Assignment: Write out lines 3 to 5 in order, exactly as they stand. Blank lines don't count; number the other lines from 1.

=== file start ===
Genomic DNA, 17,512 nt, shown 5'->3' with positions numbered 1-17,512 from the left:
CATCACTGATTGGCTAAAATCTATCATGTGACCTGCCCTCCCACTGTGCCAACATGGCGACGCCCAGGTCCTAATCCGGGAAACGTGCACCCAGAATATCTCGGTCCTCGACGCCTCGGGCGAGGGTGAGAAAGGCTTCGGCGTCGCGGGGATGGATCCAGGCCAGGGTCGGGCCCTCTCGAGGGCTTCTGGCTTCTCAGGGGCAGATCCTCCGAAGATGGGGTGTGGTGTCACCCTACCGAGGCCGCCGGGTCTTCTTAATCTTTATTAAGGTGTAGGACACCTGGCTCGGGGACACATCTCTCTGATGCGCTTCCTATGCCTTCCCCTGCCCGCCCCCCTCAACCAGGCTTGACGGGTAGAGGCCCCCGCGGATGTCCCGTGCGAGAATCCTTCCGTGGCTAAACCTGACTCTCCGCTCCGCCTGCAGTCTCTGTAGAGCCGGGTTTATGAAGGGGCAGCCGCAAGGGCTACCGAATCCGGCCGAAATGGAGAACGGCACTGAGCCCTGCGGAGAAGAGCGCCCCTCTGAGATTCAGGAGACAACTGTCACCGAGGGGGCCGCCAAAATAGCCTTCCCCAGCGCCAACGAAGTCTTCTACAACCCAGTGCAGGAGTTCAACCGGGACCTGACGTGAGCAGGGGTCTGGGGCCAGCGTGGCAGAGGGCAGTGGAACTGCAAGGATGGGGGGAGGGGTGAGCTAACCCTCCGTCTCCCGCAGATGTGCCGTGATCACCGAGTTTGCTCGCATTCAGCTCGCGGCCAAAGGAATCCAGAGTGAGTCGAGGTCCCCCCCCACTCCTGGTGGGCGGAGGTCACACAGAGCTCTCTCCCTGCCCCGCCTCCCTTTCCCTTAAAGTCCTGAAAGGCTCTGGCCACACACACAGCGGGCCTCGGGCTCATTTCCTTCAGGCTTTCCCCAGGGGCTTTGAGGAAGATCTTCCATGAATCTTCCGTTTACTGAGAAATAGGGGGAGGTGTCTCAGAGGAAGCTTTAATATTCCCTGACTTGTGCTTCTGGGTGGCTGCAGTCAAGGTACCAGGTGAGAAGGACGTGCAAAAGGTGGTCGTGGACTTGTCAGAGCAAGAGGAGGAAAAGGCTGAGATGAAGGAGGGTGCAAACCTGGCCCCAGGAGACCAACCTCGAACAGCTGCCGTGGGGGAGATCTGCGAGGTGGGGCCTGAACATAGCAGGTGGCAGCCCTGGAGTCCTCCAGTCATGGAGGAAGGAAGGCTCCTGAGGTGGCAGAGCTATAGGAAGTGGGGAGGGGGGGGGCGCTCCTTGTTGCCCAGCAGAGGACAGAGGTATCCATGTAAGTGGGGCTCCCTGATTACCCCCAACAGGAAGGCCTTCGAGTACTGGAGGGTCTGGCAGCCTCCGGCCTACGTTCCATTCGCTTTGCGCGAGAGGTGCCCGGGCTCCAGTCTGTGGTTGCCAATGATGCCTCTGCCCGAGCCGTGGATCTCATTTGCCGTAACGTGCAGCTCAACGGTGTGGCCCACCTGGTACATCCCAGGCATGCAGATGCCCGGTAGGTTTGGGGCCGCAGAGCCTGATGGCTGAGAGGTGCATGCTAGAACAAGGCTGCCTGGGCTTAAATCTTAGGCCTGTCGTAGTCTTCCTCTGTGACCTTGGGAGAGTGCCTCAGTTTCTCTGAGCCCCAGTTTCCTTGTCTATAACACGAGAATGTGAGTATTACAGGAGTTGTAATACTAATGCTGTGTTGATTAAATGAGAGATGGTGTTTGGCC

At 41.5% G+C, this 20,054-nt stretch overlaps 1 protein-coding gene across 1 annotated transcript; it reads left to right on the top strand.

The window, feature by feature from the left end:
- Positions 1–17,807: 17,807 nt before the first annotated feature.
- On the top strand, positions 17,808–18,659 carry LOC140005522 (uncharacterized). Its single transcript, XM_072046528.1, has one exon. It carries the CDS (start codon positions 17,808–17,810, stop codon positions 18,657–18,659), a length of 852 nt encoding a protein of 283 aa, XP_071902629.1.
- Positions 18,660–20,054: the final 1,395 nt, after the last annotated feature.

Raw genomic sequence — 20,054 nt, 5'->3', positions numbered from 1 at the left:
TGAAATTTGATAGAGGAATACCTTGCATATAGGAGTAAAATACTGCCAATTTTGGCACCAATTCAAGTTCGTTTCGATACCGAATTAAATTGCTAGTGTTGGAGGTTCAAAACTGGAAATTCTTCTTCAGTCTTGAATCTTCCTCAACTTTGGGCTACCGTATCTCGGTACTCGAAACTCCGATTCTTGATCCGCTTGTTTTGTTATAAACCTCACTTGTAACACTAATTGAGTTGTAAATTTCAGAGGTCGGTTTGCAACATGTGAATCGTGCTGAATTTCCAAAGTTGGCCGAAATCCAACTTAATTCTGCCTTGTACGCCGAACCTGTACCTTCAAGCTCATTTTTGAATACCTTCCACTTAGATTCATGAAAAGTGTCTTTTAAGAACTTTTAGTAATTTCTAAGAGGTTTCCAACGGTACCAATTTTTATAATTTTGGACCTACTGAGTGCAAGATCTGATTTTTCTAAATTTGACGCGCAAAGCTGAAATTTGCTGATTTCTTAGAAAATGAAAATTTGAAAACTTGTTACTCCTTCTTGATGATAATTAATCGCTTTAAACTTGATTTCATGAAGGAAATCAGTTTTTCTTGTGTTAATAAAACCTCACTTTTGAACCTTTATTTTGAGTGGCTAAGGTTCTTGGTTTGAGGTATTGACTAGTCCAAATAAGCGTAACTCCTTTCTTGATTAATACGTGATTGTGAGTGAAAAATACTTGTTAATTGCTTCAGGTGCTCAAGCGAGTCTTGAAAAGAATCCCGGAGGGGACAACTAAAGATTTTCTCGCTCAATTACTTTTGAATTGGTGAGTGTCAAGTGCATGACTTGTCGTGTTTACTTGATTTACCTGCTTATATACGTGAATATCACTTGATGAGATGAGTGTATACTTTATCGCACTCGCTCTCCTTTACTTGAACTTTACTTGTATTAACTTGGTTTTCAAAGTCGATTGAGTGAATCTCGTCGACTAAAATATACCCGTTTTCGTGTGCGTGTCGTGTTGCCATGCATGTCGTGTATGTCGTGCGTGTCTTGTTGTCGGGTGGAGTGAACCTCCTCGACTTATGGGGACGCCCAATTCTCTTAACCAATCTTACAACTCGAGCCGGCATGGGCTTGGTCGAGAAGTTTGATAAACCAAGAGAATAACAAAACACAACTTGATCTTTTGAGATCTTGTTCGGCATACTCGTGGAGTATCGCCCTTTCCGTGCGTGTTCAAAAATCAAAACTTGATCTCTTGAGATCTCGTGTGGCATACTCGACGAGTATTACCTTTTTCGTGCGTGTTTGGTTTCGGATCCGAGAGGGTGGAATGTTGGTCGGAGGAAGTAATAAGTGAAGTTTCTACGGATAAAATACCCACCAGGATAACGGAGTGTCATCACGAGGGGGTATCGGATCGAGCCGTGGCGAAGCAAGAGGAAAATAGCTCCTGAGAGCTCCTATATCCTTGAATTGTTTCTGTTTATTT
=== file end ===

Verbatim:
At 41.5% G+C, this 20,054-nt stretch overlaps 1 protein-coding gene across 1 annotated transcript; it reads left to right on the top strand.

The window, feature by feature from the left end:
- Positions 1–17,807: 17,807 nt before the first annotated feature.